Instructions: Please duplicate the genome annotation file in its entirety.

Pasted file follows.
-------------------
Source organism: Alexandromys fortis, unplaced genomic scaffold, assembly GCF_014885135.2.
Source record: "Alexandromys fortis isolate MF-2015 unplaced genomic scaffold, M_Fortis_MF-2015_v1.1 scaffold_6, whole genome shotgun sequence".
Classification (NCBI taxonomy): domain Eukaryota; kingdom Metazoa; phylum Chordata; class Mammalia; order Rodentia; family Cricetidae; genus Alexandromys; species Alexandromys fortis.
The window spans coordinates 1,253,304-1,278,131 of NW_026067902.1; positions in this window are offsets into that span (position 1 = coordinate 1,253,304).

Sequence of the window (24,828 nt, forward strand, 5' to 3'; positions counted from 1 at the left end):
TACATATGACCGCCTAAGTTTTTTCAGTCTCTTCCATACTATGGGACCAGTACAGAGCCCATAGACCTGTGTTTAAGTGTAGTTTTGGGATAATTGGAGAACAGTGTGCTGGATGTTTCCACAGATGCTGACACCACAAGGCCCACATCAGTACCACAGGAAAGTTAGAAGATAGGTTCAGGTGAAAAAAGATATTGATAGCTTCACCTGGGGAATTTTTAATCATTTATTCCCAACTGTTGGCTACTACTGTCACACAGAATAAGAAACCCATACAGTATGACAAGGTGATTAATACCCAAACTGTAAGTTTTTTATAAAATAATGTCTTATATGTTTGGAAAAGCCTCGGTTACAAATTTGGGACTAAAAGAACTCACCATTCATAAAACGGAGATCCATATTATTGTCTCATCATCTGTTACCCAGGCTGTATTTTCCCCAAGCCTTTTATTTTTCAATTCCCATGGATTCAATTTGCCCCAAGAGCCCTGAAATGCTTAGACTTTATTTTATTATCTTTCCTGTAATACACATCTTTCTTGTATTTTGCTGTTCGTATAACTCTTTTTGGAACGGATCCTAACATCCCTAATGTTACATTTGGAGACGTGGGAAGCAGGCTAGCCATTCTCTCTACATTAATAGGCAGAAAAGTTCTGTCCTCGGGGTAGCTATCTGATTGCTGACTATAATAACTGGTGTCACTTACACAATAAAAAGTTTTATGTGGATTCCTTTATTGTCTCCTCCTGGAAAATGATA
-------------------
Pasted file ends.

Source organism: Alexandromys fortis, unplaced genomic scaffold, assembly GCF_014885135.2.
Source record: "Alexandromys fortis isolate MF-2015 unplaced genomic scaffold, M_Fortis_MF-2015_v1.1 scaffold_6, whole genome shotgun sequence".
Classification (NCBI taxonomy): domain Eukaryota; kingdom Metazoa; phylum Chordata; class Mammalia; order Rodentia; family Cricetidae; genus Alexandromys; species Alexandromys fortis.
The window spans coordinates 1,253,304-1,278,131 of NW_026067902.1; positions in this window are offsets into that span (position 1 = coordinate 1,253,304).

Sequence of the window (24,828 nt, forward strand, 5' to 3'; positions counted from 1 at the left end):
TACATATGACCGCCTAAGTTTTTTCAGTCTCTTCCATACTATGGGACCAGTACAGAGCCCATAGACCTGTGTTTAAGTGTAGTTTTGGGATAATTGGAGAACAGTGTGCTGGATGTTTCCACAGATGCTGACACCACAAGGCCCACATCAGTACCACAGGAAAGTTAGAAGATAGGTTCAGGTGAAAAAAGATATTGATAGCTTCACCTGGGGAATTTTTAATCATTTATTCCCAACTGTTGGCTACTACTGTCACACAGAATAAGAAACCCATACAGTATGACAAGGTGATTAATACCCAAACTGTAAGTTTTTTATAAAATAATGTCTTATATGTTTGGAAAAGCCTCGGTTACAAATTTGGGACTAAAAGAACTCACCATTCATAAAACGGAGATCCATATTATTGTCTCATCATCTGTTACCCAGGCTGTATTTTCCCCAAGCCTTTTATTTTTCAATTCCCATGGATTCAATTTGCCCCAAGAGCCCTGAAATGCTTAGACTTTATTTTATTATCTTTCCTGTAATACACATCTTTCTTGTATTTTGCTGTTCGTATAACTCTTTTTGGAACGGATCCTAACATCCCTAATGTTACATTTGGAGACGTGGGAAGCAGGCTAGCCATTCTCTCTACATTAATAGGCAGAAAAGTTCTGTCCTCGGGGTAGCTATCTGATTGCTGACTATAATAACTGGTGTCACTTACACAATAAAAAGTTTTATGTGGATTCCTTTATTGTCTCCTCCTGGAAAATGATA